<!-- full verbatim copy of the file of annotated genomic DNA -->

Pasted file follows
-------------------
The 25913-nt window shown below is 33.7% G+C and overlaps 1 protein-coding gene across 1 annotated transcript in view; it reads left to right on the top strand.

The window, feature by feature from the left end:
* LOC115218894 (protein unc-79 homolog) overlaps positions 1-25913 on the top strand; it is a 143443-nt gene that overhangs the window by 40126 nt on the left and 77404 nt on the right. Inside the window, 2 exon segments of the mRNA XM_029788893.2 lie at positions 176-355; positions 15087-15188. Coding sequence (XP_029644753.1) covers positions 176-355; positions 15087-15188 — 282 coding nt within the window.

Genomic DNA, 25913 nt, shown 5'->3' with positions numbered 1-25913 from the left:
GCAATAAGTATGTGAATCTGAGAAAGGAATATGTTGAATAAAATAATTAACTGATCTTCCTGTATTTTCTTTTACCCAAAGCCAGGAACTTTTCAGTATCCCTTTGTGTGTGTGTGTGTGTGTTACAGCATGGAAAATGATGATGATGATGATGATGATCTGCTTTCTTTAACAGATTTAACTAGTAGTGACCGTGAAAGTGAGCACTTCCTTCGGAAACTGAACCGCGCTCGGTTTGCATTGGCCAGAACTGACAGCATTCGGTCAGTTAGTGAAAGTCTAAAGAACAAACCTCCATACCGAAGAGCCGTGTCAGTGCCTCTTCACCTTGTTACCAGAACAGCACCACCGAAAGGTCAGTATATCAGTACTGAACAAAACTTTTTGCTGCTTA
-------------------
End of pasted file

The 25913-nt window shown below is 33.7% G+C and overlaps 1 protein-coding gene across 1 annotated transcript in view; it reads left to right on the top strand.

The window, feature by feature from the left end:
* LOC115218894 (protein unc-79 homolog) overlaps positions 1-25913 on the top strand; it is a 143443-nt gene that overhangs the window by 40126 nt on the left and 77404 nt on the right. Inside the window, 2 exon segments of the mRNA XM_029788893.2 lie at positions 176-355; positions 15087-15188. Coding sequence (XP_029644753.1) covers positions 176-355; positions 15087-15188 — 282 coding nt within the window.

Genomic DNA, 25913 nt, shown 5'->3' with positions numbered 1-25913 from the left:
GCAATAAGTATGTGAATCTGAGAAAGGAATATGTTGAATAAAATAATTAACTGATCTTCCTGTATTTTCTTTTACCCAAAGCCAGGAACTTTTCAGTATCCCTTTGTGTGTGTGTGTGTGTGTTACAGCATGGAAAATGATGATGATGATGATGATGATCTGCTTTCTTTAACAGATTTAACTAGTAGTGACCGTGAAAGTGAGCACTTCCTTCGGAAACTGAACCGCGCTCGGTTTGCATTGGCCAGAACTGACAGCATTCGGTCAGTTAGTGAAAGTCTAAAGAACAAACCTCCATACCGAAGAGCCGTGTCAGTGCCTCTTCACCTTGTTACCAGAACAGCACCACCGAAAGGTCAGTATATCAGTACTGAACAAAACTTTTTGCTGCTTA